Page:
In Alberta, the 4031: Secondary school teachers occupational group is expected to have a below-average annual growth of 1.8% from 2019 to 2023. In addition to job openings created by employment turnover, 290 new positions are forecasted to be created within this occupational group each year.

NOC groups often include several related occupations. Although there is labour market data for the larger NOC group, this occupation makes up only a part of that group. It means data for this occupation may be different than the data shown. For example, only some of the new positions to be created will be for this occupation. It also applies to other data for the NOC group such as number of people employed.

Source: 2019-2023 Alberta Regional Occupational Demand Outlook

The Alberta Teachers’ Association (ATA) estimates that about 400 teaching positions will become vacant each year due to retirement.

Related Alberta Job Postings
Wage & Salary
Updated Mar 31, 2017

Since teachers’ salaries and benefits are determined by negotiated agreements between school boards and their teachers, salaries vary from one board to another. However, all teachers are paid according to a grid system based on their number of years of university training and number of years of teaching experience.

All teachers employed in Alberta’s publicly supported schools are members of the Alberta Teachers’ Association and are automatically included under the Alberta Teachers’ Pension Plans Act (PDF). Holidays and pensions are specified by provincial legislation. However, teachers often use the spring, summer and Christmas breaks for professional development or for fulfilling additional professional responsibilities.

In Alberta, this occupation is part of 1 or more 2016 National Occupational Classification (NOC) groups. If there are multiple related NOC groups, select a NOC heading to learn about each one.

Secondary school teachers

2016 NOC: 4031
Average Wage
Per Hour
Average Salary
Per Year
Average Hours
Per Week
Average Months on Payroll
Survey Methodology Survey Analysis

2021 Alberta Wage and Salary Survey

NOC 4031 Wage Profile

Unless otherwise noted, the data shown here is for all industries and all regions in Alberta.

All wage estimates are hourly except where otherwise indicated. Wages and salaries do not include overtime hours, tips, benefits, profit shares, bonuses (unrelated to production), and other forms of compensation.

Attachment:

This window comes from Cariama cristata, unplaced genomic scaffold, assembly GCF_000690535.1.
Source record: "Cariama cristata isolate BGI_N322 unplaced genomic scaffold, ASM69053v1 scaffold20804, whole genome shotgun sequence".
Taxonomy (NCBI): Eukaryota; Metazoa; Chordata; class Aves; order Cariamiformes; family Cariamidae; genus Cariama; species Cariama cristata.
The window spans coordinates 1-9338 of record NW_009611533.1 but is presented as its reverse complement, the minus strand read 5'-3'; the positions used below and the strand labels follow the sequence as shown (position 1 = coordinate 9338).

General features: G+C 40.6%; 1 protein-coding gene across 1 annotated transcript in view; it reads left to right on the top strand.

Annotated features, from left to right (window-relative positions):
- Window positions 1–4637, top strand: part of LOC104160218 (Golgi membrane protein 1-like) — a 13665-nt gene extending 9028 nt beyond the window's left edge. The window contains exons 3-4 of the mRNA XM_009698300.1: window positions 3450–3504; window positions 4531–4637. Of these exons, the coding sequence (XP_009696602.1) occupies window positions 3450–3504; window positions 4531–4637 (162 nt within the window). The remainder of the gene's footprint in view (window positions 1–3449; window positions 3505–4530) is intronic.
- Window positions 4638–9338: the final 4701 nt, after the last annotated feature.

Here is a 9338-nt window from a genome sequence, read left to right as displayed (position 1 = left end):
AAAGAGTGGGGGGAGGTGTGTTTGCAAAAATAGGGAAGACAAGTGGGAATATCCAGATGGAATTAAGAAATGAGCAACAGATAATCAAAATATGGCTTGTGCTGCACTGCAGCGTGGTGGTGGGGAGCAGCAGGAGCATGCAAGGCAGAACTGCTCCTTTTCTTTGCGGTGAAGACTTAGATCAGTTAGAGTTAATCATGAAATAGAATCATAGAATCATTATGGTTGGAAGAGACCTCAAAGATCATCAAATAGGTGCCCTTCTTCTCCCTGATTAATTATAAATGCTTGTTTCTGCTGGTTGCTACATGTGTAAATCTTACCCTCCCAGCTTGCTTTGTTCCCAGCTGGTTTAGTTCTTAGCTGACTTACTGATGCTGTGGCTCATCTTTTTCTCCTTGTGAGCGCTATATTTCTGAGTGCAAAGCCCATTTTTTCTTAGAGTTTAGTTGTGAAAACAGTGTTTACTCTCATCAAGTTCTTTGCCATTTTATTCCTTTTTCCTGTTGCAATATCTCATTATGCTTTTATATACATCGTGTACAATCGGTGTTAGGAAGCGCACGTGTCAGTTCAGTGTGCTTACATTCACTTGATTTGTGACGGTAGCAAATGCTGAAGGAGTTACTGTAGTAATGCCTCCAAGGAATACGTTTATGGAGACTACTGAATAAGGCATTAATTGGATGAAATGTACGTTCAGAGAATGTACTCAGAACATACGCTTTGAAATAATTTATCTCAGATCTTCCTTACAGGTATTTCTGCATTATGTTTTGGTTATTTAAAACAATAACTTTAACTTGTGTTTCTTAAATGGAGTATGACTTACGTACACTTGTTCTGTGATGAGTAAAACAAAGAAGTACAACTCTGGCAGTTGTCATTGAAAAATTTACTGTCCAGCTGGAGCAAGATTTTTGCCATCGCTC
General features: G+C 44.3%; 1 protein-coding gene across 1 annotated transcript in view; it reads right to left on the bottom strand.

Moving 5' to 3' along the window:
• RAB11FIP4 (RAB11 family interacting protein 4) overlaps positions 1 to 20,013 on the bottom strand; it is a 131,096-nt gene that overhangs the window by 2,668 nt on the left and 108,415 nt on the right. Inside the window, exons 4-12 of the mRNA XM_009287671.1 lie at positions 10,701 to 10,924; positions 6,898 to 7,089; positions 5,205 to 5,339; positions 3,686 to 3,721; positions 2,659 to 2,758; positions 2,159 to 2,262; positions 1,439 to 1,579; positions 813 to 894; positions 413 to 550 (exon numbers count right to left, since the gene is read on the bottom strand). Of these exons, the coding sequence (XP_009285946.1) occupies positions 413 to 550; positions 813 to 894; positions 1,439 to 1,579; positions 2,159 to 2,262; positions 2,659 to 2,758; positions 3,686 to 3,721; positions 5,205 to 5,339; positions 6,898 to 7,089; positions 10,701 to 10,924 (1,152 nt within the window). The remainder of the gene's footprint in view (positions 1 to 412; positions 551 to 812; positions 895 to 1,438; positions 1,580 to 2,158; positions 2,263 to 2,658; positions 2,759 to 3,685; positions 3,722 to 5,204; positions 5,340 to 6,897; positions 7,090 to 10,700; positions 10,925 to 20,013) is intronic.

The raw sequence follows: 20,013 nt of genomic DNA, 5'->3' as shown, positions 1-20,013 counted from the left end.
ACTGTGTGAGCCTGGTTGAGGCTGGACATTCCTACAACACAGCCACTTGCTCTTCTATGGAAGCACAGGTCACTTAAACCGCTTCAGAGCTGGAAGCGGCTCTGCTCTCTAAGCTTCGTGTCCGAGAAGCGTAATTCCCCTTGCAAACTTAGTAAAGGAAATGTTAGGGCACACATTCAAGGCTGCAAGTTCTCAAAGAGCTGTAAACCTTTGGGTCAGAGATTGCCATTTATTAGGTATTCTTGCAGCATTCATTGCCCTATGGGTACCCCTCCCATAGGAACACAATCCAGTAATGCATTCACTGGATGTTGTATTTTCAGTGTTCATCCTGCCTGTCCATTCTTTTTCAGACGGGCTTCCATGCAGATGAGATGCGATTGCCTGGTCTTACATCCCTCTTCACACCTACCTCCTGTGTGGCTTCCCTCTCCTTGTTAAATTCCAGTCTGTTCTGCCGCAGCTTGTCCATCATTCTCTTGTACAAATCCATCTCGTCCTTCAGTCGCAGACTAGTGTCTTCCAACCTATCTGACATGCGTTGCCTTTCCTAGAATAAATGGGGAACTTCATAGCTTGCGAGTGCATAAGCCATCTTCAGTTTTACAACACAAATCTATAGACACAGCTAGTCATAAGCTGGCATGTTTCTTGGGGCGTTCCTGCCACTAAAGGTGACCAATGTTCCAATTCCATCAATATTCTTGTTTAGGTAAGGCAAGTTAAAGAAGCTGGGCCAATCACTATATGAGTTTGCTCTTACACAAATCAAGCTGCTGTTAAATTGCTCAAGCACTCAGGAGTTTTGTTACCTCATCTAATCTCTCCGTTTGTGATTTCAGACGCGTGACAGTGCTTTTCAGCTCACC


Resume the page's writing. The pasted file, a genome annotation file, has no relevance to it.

To see the full survey data for this NOC group, visit the wage profile.

Other wage sources
To make an informed wage and salary decision, research other wage sources [pdf] to supplement this data.

A: High Reliability
Data Reliability Code Definition

High Reliability, represents a CV of less than or equal to 6.00% and 30 survey observations and/or represents 50% or more of all estimated employment for the occupation.

Hourly Wage

For full-time and part-time employees
  • Low
  • High
  • Average
  • Median

Hourly Wage

For full-time and part-time employees
Wages* Low (5th percentile) High (95th percentile) Average Median
Starting $25.91 $39.22 $30.50 $28.40
Overall $28.33 $55.78 $42.58 $41.21
Top $44.39 $68.40 $52.62 $48.75

Swipe left and right to view all data. Scroll left and right to view all data.

* All wage estimates are hourly except where otherwise indicated. Wages and salaries do not include overtime hours, tips, benefits, profit shares, bonuses (unrelated to production) and other forms of compensation.

Pay brackets for hourly wages

  • Starting pay: average pay offered for entry-level positions
  • Overall pay: average pay across all employees in this occupation
  • Top pay: average pay offered to top-paid employees

Industry Information

Educational Services
Public Administration

Skills Shortage

Employers that Recruited in the Last 2 Years
Recruiting Employers that Experienced Hiring Difficulties
Employers with Unfilled Vacancies of over 4 Months
Vacancy Rate
Related Post-Secondary Field of Study
  • Agriculture and Related Technologies
  • Business, Management and Administrative Studies
  • Communications
  • Computer and Information Technology
  • Education and Library Studies
  • Engineering and Science Technologies
  • Engineering, Architecture and Related Studies
  • Environment, Forestry and Related Studies
  • Human Ecology, Fashion and Food Sciences
  • Personal and Food Services
  • Trades, Industrial and Related Training
Other Sources of Information
Updated Mar 31, 2017

Alberta Teachers' Association (ATA) website:

Get information and referrals about career, education, and employment options from Alberta Supports.

Updated Mar 31, 2017. The information contained in this profile is current as of the dates shown. Salary, employment outlook, and educational program information may change without notice. It is advised that you confirm this information before making any career decisions.